Even if You Have a Healthy Lifestyle You Still May be Damaging Your Ears

Grandma and grandson are cooking healthy food together in the kitchen to prevent hearing loss.

It’s not always easy to make healthy choices. Usually our reluctance can be conquered if we remind ourselves what is good for us. But is it possible that our health procedures may actually harm our ears? It’s more likely than you’d believe.

Day To Day Health Routines

How healthy you look and how well you maintain yourself matters to you. Combing your hair, brushing your teeth, and sometimes cleaning your ears is, for most, a daily practice.

That trickle of earwax which builds up with time can certainly be irritating. Despite earwax having several necessary purposes in your ear, it does have to be cleaned from time to time. There are some techniques of eliminating earwax which can be dangerous.

Cotton swabs are portrayed as the tool-of-choice for earwax elimination, but if you’re doing this, you need to stop right now. Getting rid of your earwax with a cotton swab can cause irreparable damage to your ears and hearing. Speaking with a hearing health provider would be your best bet. Cleaning out Earwax is a typical solution for them.

Your Workout Program

Part of looking good is feeling good, and what better way to do that than to stay in shape? The benefits of exercising are that it gets your blood flowing, clears your mind, helps you lose weight, and relaxes your muscles. But workouts executed improperly are the concern.

High impact workouts that push your cardio endurance are becoming more prevalent. While that may help you to build your muscle, if you’re taking part in these kinds of exercises you may be straining your body and your ears. Strenuous exercise can cause a build up of pressure in the ears. Balance and hearing issues can be the result.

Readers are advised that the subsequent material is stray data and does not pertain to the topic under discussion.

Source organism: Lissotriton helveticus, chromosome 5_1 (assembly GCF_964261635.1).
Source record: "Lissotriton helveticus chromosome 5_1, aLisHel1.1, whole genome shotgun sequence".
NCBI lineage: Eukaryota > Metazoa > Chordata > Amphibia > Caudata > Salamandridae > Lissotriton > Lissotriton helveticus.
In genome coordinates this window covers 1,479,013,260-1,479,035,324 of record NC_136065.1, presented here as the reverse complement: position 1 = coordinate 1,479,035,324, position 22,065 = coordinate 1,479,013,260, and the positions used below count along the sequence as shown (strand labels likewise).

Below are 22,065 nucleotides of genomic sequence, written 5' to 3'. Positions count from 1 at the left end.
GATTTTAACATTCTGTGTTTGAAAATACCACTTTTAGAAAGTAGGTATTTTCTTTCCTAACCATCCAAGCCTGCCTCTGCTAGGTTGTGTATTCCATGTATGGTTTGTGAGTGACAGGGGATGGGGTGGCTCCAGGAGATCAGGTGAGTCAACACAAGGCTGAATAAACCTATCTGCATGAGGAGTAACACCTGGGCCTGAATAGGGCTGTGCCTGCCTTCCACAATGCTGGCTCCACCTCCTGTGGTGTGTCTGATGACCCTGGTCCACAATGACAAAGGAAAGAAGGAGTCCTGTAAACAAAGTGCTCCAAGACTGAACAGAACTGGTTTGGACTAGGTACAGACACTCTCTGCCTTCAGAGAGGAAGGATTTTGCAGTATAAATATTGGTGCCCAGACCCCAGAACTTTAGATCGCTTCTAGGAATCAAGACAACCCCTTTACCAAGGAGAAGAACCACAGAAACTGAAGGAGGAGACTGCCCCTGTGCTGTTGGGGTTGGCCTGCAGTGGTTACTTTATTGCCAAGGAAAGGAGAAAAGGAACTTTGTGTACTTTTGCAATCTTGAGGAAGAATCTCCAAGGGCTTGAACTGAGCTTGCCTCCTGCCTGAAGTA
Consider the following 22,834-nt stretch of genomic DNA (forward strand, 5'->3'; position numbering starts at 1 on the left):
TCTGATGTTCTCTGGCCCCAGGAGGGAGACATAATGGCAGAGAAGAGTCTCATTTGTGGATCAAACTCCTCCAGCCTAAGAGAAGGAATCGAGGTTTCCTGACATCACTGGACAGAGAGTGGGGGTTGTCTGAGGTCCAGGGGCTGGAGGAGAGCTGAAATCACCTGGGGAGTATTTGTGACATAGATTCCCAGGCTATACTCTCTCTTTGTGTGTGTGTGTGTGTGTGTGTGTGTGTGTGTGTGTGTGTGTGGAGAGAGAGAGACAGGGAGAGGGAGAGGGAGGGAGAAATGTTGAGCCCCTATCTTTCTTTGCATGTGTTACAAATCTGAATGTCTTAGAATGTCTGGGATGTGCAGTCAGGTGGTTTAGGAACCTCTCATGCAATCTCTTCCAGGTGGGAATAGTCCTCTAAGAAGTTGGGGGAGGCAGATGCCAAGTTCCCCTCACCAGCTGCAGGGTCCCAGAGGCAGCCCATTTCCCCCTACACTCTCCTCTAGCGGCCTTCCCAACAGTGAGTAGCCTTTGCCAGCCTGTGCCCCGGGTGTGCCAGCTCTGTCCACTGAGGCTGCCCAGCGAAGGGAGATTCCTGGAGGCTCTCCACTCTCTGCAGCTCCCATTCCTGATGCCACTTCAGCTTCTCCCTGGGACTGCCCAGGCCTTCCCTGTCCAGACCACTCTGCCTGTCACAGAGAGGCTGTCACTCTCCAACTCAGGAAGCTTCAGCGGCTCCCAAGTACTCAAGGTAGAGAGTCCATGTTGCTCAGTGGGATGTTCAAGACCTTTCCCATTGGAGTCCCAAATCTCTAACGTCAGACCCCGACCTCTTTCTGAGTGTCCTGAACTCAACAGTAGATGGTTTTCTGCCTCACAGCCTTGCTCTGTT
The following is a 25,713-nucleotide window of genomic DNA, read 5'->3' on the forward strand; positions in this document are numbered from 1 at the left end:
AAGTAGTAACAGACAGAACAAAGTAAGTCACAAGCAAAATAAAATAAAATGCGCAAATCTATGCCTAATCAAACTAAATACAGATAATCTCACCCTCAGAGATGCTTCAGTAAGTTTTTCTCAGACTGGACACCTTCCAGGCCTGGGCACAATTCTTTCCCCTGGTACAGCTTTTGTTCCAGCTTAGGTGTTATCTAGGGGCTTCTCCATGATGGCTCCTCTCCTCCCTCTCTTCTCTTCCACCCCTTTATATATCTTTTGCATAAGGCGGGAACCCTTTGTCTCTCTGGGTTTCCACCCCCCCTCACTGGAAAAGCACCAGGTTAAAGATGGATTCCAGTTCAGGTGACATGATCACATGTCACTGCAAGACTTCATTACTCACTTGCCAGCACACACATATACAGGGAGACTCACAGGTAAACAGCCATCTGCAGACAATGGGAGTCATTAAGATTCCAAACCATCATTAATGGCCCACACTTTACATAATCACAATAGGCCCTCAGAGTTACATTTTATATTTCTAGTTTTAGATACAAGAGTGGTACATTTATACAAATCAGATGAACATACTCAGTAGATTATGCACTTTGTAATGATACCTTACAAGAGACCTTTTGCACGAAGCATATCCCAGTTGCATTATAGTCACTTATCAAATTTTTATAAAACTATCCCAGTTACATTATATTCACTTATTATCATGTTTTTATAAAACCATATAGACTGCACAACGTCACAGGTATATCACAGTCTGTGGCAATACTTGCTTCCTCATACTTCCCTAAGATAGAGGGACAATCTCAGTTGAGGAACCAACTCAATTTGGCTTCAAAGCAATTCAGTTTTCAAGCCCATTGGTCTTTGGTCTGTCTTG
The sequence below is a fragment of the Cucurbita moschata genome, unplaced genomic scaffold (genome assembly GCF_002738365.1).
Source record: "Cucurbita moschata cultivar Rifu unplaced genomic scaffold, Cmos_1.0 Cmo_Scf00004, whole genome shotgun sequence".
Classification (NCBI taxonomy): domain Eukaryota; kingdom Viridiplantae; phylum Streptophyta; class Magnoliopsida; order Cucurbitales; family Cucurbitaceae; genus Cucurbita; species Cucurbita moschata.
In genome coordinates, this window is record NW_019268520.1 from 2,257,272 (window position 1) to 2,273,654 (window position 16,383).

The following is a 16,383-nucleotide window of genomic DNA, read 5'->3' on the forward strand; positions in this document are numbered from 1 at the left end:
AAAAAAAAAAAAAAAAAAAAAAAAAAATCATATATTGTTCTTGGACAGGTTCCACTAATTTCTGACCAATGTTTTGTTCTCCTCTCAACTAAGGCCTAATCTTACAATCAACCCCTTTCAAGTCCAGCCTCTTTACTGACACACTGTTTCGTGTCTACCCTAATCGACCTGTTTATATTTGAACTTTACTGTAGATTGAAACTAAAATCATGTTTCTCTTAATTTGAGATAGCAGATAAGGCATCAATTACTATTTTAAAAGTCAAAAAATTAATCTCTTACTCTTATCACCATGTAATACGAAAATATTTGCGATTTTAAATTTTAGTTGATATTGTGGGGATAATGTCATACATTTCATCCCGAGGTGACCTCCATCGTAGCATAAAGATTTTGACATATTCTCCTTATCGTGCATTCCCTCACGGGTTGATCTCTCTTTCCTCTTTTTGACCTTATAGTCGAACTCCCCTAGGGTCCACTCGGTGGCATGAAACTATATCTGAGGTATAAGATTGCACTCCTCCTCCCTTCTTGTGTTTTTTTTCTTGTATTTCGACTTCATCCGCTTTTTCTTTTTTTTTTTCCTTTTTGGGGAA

Of course, this isn’t an excuse to give up your workout! The important factor is correct workout technique. Don’t hold your breath and avoid stressing when you’re at the gym. Discontinue when you have come to your limit.

Your Prospering Career

Having a prospering career usually means having a lot of stress. While everyone can agree that working hard and achieving professional accomplishment is a great thing, research shows that the pressure that accompanies it can be damaging to your health.

Many people don’t realize that besides causing impaired judgment, weight gain, and muscle pain, stress also can lead to hearing loss. The issue is actually the poor blood flow caused by stress. When you have poor blood flow the delicate hairs in your ears don’t get the blood flow and oxygen they need. When the hairs in your ear die, they won’t grow back. Why do they matter? Your brain uses them to hear. Because without them your brain has no way to receive sound waves.

Your career doesn’t have to cost you your hearing though. Simple strategies for decreasing strain can be used to keep the blood flowing. Taking breaks from stressful situations is a must. Reading or watching something humorous is helpful. When you laugh, you naturally shake off your stress.

Enjoying the Arts

Exposing your mind to all forms of art is a healthy practice. However, there’s a difference for your ears whether you’re going to an art gallery or visiting the movies.

The volume of movies and live music is commonly much louder than you believe. In most cases, you’re busy being swept up in the message of the medium to ask if it’s damaging your hearing. Unfortunately it may be.

You can easily solve this concern. Make sure you protect your ears if you are planning on attending a loud event. Earmuffs may look silly at a production of Phantom of the Opera, but there are plenty of discreet in-ear noise reduction products that you can pack in your pocket.

Being prepared and informed is always the best safeguard. If you’re worried, you may have already suffered hearing loss from one of these activities, schedule a hearing test with a specialist. Only then will you know for certain.

The site information is for educational and informational purposes only and does not constitute medical advice. To receive personalized advice or treatment, schedule an appointment.